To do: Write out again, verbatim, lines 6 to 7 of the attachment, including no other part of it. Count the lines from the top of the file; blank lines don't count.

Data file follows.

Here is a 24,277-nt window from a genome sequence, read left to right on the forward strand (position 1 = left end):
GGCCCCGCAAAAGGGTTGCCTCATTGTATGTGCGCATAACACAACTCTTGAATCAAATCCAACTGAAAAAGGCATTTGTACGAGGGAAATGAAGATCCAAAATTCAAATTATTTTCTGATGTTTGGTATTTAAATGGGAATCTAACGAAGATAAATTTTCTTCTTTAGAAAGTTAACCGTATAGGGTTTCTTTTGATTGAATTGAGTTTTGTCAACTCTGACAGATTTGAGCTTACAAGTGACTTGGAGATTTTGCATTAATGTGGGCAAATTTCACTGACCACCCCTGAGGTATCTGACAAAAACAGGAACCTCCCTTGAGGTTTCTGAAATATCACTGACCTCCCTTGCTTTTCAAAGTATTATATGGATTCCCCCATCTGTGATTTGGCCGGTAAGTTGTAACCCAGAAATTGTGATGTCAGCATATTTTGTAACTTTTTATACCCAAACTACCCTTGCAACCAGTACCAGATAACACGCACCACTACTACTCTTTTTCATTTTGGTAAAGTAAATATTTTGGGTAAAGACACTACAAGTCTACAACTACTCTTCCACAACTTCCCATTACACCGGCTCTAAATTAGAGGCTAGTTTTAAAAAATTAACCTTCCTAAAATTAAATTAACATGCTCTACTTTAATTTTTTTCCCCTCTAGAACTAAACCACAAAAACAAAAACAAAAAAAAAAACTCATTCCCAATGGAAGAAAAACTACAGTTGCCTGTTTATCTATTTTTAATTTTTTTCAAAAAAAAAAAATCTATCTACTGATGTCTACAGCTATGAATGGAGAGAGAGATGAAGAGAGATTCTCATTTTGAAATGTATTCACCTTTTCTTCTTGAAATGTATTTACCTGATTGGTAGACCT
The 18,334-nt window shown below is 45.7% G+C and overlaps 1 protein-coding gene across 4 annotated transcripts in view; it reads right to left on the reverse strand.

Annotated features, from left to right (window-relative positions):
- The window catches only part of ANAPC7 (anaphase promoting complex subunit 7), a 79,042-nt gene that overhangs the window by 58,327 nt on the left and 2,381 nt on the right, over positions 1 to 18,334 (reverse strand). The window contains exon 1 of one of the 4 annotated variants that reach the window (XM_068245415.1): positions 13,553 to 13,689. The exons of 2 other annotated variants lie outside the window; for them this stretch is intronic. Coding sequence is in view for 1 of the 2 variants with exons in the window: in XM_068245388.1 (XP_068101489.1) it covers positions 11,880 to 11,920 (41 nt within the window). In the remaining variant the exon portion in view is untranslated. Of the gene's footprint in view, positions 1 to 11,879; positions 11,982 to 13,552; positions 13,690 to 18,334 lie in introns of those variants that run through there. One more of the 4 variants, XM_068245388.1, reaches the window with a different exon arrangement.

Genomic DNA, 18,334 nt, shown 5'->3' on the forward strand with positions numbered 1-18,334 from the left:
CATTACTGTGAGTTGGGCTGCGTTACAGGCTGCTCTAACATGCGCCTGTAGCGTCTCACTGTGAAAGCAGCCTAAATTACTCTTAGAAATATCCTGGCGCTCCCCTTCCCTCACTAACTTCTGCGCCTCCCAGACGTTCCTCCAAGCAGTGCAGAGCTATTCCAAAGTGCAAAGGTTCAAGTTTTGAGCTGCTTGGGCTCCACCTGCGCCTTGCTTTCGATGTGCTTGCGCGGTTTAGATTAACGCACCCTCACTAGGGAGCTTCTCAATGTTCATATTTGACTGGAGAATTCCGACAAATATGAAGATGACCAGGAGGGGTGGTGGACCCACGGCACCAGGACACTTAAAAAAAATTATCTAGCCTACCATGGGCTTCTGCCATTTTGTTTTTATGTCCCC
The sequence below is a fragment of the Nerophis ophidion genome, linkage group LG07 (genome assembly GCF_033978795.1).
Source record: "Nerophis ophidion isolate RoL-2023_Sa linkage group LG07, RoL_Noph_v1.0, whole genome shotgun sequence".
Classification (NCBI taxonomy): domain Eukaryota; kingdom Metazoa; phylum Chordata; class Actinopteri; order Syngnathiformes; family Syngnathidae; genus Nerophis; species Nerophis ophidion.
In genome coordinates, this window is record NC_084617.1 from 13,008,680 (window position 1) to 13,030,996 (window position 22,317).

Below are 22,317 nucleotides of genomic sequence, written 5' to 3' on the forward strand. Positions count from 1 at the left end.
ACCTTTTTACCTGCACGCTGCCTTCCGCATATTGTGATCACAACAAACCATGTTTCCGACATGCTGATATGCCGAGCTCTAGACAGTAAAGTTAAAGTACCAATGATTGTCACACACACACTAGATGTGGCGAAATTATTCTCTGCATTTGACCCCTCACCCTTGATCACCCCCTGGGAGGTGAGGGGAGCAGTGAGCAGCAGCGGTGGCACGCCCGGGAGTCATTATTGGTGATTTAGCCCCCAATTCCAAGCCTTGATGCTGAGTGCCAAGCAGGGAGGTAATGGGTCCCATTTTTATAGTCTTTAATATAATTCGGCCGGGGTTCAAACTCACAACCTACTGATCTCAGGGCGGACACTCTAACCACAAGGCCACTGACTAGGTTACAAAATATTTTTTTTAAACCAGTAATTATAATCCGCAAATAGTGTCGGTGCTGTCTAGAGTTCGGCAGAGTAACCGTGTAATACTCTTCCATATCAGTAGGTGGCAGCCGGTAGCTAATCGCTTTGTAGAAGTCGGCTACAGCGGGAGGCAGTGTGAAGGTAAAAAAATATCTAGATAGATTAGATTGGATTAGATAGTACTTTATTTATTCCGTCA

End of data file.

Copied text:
Genomic DNA, 18,334 nt, shown 5'->3' on the forward strand with positions numbered 1-18,334 from the left:
CATTACTGTGAGTTGGGCTGCGTTACAGGCTGCTCTAACATGCGCCTGTAGCGTCTCACTGTGAAAGCAGCCTAAATTACTCTTAGAAATATCCTGGCGCTCCCCTTCCCTCACTAACTTCTGCGCCTCCCAGACGTTCCTCCAAGCAGTGCAGAGCTATTCCAAAGTGCAAAGGTTCAAGTTTTGAGCTGCTTGGGCTCCACCTGCGCCTTGCTTTCGATGTGCTTGCGCGGTTTAGATTAACGCACCCTCACTAGGGAGCTTCTCAATGTTCATATTTGACTGGAGAATTCCGACAAATATGAAGATGACCAGGAGGGGTGGTGGACCCACGGCACCAGGACACTTAAAAAAAATTATCTAGCCTACCATGGGCTTCTGCCATTTTGTTTTTATGTCCCC